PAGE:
I began my career in higher education as a professor of anthropology, and when I moved into student affairs I was immediately struck by the collaboration and teamwork that permeates our enterprise. While academic affairs for me was characterized by themes of autonomy and independence, I find that our bread and butter is building consensus, bridging differences, and finding common ground. We are team players and we advocate for the good of the whole. I often joke that we are the golden retrievers of higher education, always eager to join in. We find great satisfaction in belonging to the tribe.
In her book Braving the Wilderness, Brene Brown addresses the issue of “belonging” and shares a provocative quote from Maya Angelou: "You are only free when you realize you belong no place- you belong every place- no place at all. The price is high. The reward is great."
What does it mean to belong “no place?” Isn’t belonging an essential human need, and the source of comfort and safety? According to Brown, the need to belong can prevent us from standing in our own truth. It can mean that our worth becomes contingent on others’ estimations of us, or that we flow along with the tide even if we don’t think it is the best direction, because not belonging is too painful. Instead, Angelou and Brown maintain that belonging to ourselves is the most profound and important kind of belonging.
This means we must risk the comforts of belonging at times in order to stand for who we are and what we believe. It may mean standing up to represent an unpopular opinion, calling the ethics or integrity of the group into question, or doing the right thing instead of the easy thing.
This kind of “true belonging” requires courage and vulnerability, and can come with uncertainty, self-doubt and fear. But we truly begin to belong to ourselves when we dare to brave the “wilderness” of standing alone and apart.
I encountered the wilderness at one point in my professional career when I reported some serious misconduct that had been a troubling, oppressive, and frightening pattern for several years. As someone who has helped students self-advocate for nearly thirty years, and one who is undeniably assertive and confident, I was amazed at how difficult and scary it was to raise my hand.
The wilderness was scary and terrain I’d never navigated. I noticed all the ways my self-talk tried to minimize my concerns in order to keep “belonging” to the group. What if no one believed me? What if there was retaliation? “Maybe it’s not that bad. I’m tough, I should be able to handle this on my own.” I also had valued colleagues who cautioned me about my decision to come forward. They worried about the consequences I could face. For several days, I was frozen with fear about coming forward.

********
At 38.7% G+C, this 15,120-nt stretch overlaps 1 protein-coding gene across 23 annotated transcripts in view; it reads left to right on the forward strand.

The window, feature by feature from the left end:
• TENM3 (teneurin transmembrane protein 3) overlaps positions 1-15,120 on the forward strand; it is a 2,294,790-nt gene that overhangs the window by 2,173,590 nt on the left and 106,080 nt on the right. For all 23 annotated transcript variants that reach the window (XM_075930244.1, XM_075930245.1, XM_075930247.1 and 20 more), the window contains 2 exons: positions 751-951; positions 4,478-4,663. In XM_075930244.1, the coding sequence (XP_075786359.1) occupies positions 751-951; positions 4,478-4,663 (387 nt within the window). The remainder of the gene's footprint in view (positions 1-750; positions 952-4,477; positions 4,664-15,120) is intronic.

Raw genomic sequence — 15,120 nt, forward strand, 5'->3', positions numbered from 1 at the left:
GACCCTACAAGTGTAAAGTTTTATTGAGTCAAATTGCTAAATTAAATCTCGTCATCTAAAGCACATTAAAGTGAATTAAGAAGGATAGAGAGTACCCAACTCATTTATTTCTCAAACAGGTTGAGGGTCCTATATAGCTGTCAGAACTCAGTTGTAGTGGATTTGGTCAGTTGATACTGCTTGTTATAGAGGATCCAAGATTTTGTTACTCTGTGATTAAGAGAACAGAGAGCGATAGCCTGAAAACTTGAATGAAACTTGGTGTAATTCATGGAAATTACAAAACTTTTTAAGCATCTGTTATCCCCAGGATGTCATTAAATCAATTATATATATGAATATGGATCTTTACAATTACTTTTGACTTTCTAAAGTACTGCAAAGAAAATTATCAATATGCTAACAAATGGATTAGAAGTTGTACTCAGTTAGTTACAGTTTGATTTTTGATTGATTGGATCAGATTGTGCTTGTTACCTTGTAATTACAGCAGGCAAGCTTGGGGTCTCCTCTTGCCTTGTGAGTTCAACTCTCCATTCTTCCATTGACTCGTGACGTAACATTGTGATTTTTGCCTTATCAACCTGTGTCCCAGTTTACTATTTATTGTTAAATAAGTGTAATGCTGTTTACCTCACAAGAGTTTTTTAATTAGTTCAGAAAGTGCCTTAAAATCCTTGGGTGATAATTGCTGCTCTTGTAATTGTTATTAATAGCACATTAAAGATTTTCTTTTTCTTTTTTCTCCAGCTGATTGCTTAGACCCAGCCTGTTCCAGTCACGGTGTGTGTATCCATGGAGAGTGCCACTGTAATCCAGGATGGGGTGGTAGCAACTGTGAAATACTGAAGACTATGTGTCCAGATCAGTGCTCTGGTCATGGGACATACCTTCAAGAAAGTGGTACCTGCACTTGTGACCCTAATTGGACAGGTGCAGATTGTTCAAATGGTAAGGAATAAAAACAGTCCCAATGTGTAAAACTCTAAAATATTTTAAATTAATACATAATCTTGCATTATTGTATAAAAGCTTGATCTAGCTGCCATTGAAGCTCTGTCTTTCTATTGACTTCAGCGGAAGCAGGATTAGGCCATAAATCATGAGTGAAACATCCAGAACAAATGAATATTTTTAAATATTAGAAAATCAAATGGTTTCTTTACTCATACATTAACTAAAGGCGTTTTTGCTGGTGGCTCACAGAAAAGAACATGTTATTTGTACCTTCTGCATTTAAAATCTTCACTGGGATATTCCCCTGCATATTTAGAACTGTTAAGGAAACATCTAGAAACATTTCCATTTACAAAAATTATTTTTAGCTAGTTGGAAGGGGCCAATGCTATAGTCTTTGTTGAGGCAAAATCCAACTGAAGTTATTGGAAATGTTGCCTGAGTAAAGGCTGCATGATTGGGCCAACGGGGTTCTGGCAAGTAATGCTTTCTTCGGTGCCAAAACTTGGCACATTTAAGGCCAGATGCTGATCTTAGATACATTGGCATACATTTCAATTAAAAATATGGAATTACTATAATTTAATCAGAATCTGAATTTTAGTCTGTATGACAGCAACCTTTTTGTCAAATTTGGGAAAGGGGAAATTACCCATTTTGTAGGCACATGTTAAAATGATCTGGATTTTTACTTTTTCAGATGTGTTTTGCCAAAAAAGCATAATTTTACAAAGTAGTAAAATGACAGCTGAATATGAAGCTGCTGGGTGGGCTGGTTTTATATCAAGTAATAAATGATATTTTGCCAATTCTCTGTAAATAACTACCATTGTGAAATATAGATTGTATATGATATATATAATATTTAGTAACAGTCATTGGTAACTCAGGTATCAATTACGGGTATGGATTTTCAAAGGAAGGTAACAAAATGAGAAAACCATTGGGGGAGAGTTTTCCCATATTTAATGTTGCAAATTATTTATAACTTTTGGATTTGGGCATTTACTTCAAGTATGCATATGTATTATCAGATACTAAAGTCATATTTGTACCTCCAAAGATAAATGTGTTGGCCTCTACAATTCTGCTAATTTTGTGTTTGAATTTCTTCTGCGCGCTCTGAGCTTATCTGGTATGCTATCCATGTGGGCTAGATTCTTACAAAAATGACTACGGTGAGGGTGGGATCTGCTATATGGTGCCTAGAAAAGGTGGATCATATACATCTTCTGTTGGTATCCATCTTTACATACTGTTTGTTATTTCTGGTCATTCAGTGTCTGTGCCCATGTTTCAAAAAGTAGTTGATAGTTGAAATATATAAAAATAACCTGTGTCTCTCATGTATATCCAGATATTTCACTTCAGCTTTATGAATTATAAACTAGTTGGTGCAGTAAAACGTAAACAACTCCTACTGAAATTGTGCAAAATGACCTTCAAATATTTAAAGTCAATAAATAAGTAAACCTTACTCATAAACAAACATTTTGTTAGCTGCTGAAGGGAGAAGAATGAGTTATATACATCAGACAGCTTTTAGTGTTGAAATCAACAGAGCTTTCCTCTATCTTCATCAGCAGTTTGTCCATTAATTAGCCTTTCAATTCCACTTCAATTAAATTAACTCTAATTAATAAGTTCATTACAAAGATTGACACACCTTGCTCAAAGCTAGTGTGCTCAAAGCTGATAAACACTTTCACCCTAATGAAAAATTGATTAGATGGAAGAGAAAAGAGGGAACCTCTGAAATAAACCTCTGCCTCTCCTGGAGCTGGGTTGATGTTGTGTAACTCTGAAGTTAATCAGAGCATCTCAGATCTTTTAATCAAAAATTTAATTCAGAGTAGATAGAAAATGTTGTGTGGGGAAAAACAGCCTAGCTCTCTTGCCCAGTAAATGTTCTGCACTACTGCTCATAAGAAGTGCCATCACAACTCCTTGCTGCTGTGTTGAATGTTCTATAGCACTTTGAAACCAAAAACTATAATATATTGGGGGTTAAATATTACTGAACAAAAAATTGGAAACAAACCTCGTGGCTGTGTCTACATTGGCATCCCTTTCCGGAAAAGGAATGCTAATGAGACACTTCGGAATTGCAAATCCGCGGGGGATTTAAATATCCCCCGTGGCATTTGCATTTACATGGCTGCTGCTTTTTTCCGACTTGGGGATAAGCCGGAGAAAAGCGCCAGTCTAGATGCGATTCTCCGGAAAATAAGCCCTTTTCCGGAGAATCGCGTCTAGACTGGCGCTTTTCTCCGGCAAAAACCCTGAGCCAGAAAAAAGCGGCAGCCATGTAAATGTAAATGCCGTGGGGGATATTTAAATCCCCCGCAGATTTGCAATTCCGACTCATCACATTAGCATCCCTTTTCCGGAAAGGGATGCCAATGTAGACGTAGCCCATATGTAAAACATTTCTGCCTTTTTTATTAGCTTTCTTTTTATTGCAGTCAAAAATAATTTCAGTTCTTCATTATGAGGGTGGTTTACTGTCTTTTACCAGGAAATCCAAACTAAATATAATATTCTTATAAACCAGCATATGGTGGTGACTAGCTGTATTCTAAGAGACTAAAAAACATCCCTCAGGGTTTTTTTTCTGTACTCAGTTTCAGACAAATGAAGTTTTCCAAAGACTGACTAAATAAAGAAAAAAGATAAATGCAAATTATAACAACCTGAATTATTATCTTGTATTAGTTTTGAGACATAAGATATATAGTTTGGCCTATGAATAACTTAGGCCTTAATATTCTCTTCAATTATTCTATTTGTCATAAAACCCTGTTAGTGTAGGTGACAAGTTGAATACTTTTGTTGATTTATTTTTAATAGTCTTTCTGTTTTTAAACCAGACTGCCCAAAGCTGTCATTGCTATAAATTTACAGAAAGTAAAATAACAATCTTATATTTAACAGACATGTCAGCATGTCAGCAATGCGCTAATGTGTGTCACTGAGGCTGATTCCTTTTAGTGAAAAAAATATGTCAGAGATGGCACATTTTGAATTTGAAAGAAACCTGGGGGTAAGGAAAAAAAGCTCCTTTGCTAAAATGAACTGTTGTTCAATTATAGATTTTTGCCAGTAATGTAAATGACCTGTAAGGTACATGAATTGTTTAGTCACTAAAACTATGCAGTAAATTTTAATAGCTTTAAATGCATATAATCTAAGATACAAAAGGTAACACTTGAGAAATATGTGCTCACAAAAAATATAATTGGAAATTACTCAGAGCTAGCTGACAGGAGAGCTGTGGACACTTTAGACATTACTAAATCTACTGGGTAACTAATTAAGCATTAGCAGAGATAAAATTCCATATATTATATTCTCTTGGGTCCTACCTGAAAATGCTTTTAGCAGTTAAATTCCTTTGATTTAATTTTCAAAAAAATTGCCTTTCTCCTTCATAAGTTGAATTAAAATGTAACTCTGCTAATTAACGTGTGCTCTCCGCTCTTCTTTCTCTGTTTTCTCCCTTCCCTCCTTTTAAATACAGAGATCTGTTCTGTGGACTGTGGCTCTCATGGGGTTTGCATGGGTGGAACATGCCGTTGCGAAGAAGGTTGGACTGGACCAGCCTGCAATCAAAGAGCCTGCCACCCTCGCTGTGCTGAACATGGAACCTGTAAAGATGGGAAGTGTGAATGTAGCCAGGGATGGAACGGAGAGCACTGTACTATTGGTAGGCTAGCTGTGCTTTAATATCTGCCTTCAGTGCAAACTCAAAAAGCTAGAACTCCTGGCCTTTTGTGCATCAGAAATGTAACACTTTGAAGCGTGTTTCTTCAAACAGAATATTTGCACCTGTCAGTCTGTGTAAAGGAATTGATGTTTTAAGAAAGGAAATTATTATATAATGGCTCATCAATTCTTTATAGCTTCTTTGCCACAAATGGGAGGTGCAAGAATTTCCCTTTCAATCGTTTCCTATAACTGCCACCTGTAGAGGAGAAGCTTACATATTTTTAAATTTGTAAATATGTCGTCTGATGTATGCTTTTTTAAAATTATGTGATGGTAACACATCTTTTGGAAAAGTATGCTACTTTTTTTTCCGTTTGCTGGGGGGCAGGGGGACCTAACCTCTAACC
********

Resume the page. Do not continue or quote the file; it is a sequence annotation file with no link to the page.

Ultimately, I did speak my piece, and the interminable waiting to see what the outcome would be was exhausting and stressful. In the end, there was no satisfying conclusion. My complaint was heard, but nothing changed. It was business as usual. While I felt some combination of moral outrage and defeat, I gradually came to realize that it was a transformative experience.
I revisited the conclusion of Braving the Wilderness, where Brown writes ““There will be times when standing alone feels too hard, too scary, and we’ll doubt our ability to make our way through the uncertainty. Someone somewhere will say, Don’t do it, you don’t have what it takes to survive the wilderness.” This is where you reach deep in your wild heart and say, “I am the wilderness.”
From a personal perspective, I learned that standing in the wilderness creates a strong spine, and that the vulnerability of that space is rich with lessons. I developed keen insights into what it means for our students to occupy this same place, and how scary that can be — especially when you don’t have the years of life experience that build our confidence and self-assurance. I will never take for granted the utter aloneness a student experiences when they come forward to report an injustice.
In an equally profound way, I connected with a new, visceral empathy for what it must be like to stand in the wilderness for those with far less privilege than I have — my colleagues of color, for instance, who have felt the ache of exclusion and the exhaustion of raising their hands and waiting for justice that is either slow-coming or elusive.
The loneliest places can also be the ones where we discover our resilience, tenacity, and the core of who we are, and we can’t give up on that. The wilderness is our ultimate homecoming.